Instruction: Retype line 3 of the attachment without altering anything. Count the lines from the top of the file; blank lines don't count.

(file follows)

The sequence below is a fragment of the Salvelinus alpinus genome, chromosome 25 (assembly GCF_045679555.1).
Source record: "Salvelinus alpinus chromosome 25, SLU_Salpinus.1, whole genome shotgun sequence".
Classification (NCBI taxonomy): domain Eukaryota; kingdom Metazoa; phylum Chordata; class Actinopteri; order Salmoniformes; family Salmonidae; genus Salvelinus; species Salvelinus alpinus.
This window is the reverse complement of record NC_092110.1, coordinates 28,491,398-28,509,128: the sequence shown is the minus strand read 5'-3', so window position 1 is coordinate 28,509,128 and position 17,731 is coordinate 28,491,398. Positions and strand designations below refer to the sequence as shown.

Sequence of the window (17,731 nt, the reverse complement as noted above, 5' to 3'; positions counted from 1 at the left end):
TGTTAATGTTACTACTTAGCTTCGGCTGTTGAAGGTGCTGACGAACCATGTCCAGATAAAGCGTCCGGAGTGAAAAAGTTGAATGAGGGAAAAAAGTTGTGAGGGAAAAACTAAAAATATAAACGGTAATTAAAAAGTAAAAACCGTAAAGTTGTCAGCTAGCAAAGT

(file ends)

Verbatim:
Classification (NCBI taxonomy): domain Eukaryota; kingdom Metazoa; phylum Chordata; class Actinopteri; order Salmoniformes; family Salmonidae; genus Salvelinus; species Salvelinus alpinus.